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Monday, December 24, 2007

Not even the theft of his laptop at the Miami airport (and no, there is no back-up) could keep Cyril Duval from sharing a few of his Art Basel adventures earlier this month. Here, the first of three parts...

As the main exhibition is the focal point of Art Basel and what allows people to expense their trips, I'd like to start with my two favorite booths. (Look for party tidbits in the second part.) First, a big shout-out to ShanghART for its supermarket installation, which artist Xu Zhen filled with products to resemble a Chinese grocery store. (With my numerous trips to mainland China, I can vouch for the authenticity of every detail). But here, all the boxes, bottles and so on were emptied of their contents in what appeared to be a comment on his country's paradoxical images of wealth and want, and which were available to buy directly off the shelves (we spotted art stars Eva & Adele doing exactly that). What a beautifully poignant concept.

Not that I'm allergic to the decorative nature of art, and certainly Miami is the ideal place to shop for colorful art that matches your chinchilla couch. It's just that sometimes functional installations are stronger than paintings, in the way that a simple tropical fish tank might rock your interior more than a Damien Hirst. Some leading curators have long analyzed this, and I am here thinking of French critic Eric Troncy, who has constantly challenged notions of artworks as mere display elements. To him and myself, a juxtaposition of work by great artists—say, Jorge Pardo and Olafur Eliasson—doesn't automatically work.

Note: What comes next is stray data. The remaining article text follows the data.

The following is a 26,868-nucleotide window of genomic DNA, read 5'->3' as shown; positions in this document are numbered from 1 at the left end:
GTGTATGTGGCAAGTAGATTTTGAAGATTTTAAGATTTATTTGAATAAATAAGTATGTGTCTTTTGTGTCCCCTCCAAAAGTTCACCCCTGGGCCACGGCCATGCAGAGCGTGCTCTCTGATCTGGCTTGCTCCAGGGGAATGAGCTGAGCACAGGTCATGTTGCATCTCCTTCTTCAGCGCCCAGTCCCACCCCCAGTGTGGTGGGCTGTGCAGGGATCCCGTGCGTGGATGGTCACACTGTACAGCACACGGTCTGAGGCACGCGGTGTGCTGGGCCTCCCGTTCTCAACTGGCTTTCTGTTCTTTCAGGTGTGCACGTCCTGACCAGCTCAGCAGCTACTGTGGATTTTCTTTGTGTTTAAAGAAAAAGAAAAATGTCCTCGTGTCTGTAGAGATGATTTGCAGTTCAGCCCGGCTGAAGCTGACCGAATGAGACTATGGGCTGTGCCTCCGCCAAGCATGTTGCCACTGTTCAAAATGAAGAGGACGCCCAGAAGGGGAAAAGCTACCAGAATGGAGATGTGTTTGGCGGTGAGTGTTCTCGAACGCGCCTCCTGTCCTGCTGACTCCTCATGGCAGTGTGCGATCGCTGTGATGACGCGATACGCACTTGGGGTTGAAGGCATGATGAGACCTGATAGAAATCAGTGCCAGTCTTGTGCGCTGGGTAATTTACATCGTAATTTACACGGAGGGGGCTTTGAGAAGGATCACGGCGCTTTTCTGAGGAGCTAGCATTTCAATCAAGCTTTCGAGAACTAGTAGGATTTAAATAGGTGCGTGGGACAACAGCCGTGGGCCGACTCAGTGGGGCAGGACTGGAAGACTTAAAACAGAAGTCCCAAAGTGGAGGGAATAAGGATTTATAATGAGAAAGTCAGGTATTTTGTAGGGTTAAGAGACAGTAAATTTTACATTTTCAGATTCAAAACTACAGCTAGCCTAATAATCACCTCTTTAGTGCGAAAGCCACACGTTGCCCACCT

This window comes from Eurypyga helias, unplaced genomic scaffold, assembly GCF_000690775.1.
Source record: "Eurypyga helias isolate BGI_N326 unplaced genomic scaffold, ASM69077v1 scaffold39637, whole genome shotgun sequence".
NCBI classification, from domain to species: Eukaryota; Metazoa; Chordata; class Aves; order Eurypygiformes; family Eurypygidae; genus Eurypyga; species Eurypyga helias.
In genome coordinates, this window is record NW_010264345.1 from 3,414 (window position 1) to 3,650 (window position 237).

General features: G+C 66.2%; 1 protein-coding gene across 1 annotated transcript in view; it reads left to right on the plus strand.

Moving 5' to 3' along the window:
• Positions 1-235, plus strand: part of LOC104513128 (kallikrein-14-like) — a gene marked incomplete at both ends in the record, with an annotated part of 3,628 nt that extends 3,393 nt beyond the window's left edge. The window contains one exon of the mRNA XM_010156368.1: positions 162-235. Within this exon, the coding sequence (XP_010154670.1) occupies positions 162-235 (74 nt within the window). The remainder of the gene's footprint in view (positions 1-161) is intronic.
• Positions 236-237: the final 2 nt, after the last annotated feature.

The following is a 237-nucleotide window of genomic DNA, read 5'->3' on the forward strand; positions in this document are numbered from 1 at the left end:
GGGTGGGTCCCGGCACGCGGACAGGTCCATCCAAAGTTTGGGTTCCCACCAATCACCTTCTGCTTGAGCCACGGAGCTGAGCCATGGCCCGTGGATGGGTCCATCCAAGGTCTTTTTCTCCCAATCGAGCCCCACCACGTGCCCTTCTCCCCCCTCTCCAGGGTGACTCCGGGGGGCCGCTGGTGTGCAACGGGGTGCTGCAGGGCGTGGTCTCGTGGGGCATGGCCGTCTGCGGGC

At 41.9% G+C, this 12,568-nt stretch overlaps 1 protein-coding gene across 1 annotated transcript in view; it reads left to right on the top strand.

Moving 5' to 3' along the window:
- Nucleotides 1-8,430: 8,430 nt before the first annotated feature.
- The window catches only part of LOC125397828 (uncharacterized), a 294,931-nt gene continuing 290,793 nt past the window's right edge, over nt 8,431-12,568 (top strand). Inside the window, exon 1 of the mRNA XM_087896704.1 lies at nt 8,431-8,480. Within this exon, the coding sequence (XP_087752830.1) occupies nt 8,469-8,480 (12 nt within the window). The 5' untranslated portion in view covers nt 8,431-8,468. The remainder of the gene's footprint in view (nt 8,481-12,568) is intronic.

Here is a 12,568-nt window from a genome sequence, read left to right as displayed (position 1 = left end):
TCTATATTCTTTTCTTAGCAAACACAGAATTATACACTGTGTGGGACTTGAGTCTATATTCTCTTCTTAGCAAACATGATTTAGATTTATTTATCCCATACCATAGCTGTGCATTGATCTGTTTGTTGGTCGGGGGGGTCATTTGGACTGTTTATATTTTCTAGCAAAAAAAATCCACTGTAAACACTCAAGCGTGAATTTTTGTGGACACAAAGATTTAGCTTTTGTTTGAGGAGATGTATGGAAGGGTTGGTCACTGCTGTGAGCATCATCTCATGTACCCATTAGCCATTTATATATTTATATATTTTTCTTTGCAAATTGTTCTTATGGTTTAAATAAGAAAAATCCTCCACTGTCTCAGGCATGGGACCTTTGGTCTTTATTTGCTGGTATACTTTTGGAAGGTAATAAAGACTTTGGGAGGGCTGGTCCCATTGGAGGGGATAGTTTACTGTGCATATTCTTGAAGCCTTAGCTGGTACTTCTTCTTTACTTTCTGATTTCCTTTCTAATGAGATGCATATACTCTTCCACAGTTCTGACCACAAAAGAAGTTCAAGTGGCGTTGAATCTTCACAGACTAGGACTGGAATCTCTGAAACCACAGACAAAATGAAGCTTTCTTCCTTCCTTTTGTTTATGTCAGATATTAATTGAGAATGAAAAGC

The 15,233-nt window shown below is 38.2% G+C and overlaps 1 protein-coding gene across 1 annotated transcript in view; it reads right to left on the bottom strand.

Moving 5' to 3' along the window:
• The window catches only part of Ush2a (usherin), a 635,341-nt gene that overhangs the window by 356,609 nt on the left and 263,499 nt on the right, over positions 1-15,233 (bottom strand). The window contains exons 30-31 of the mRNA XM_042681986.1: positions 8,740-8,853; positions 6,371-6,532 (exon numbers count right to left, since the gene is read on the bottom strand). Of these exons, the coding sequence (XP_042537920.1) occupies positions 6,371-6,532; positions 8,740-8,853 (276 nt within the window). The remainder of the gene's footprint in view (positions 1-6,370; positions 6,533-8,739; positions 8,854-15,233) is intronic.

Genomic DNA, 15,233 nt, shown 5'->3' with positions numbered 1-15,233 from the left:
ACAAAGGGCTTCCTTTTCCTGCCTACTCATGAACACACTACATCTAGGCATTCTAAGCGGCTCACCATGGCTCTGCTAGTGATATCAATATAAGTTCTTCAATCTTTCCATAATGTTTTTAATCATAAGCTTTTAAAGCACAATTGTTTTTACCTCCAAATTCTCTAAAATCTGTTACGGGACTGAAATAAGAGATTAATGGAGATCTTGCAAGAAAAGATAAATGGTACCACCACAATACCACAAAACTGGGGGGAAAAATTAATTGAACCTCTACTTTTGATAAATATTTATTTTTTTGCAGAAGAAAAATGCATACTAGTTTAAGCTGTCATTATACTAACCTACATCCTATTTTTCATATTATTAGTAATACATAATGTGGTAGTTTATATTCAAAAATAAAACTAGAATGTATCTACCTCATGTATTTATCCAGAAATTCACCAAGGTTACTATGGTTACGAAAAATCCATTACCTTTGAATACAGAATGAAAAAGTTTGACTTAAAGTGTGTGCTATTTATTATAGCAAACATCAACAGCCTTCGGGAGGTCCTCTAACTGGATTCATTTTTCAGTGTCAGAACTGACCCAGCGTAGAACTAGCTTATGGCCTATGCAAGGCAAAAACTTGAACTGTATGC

Hint readers will know I'm sucker for the work of Terence Koh—so now for the expected mention of the Peres Koh booth, perfectly placed in a corner of the exhibition hall. As always, Koh's Art Basel contribution was a dark monolithic riff on love, sex, life, death and immortality. Although some people still don't get him (at least if you read and believe the blurbsunami that flooded APB online), I'm always amazed by his clever plays on the media and the art market through the crude yet oh-so-real reality of his art. There's no bullshit in his work. Chapeau, Mr. Koh!

Finally, am I the only one shifting from admiration and respect to exasperation and lassitude regarding the whole Reena Spaulings/Bernadette Corporation/Claire Fontaine conglomerate thing? I mean, yes, we know that capitalism doesn't always work (oh, and by the way, Andy Warhol knew, too), but they are still making a good use of it. Well, we all do, but at least we don't make morality issue out of it.

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